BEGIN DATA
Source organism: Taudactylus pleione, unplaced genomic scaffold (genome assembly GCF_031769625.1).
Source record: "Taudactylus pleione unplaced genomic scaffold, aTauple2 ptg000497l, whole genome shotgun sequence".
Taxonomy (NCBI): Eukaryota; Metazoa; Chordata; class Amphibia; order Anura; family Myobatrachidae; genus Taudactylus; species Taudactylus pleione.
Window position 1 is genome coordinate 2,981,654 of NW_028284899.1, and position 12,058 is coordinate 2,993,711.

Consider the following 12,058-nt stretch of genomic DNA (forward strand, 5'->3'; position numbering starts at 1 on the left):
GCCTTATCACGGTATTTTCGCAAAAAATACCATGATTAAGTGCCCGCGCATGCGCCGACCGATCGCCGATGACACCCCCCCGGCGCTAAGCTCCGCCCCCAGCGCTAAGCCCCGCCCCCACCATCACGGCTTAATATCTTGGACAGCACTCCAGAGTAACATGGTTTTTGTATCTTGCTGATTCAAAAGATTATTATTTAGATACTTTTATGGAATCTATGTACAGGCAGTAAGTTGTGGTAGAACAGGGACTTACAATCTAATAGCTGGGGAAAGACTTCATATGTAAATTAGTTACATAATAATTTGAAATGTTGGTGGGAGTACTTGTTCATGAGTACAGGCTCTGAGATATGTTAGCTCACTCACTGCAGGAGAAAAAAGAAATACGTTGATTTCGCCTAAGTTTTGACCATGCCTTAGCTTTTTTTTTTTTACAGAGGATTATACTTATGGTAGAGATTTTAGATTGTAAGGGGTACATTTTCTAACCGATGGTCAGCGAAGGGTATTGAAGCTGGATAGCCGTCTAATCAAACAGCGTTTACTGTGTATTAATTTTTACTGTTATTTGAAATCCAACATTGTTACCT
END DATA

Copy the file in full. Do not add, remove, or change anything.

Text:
Source organism: Taudactylus pleione, unplaced genomic scaffold (genome assembly GCF_031769625.1).
Source record: "Taudactylus pleione unplaced genomic scaffold, aTauple2 ptg000497l, whole genome shotgun sequence".
Taxonomy (NCBI): Eukaryota; Metazoa; Chordata; class Amphibia; order Anura; family Myobatrachidae; genus Taudactylus; species Taudactylus pleione.
Window position 1 is genome coordinate 2,981,654 of NW_028284899.1, and position 12,058 is coordinate 2,993,711.

Consider the following 12,058-nt stretch of genomic DNA (forward strand, 5'->3'; position numbering starts at 1 on the left):
GCCTTATCACGGTATTTTCGCAAAAAATACCATGATTAAGTGCCCGCGCATGCGCCGACCGATCGCCGATGACACCCCCCCGGCGCTAAGCTCCGCCCCCAGCGCTAAGCCCCGCCCCCACCATCACGGCTTAATATCTTGGACAGCACTCCAGAGTAACATGGTTTTTGTATCTTGCTGATTCAAAAGATTATTATTTAGATACTTTTATGGAATCTATGTACAGGCAGTAAGTTGTGGTAGAACAGGGACTTACAATCTAATAGCTGGGGAAAGACTTCATATGTAAATTAGTTACATAATAATTTGAAATGTTGGTGGGAGTACTTGTTCATGAGTACAGGCTCTGAGATATGTTAGCTCACTCACTGCAGGAGAAAAAAGAAATACGTTGATTTCGCCTAAGTTTTGACCATGCCTTAGCTTTTTTTTTTTTACAGAGGATTATACTTATGGTAGAGATTTTAGATTGTAAGGGGTACATTTTCTAACCGATGGTCAGCGAAGGGTATTGAAGCTGGATAGCCGTCTAATCAAACAGCGTTTACTGTGTATTAATTTTTACTGTTATTTGAAATCCAACATTGTTACCT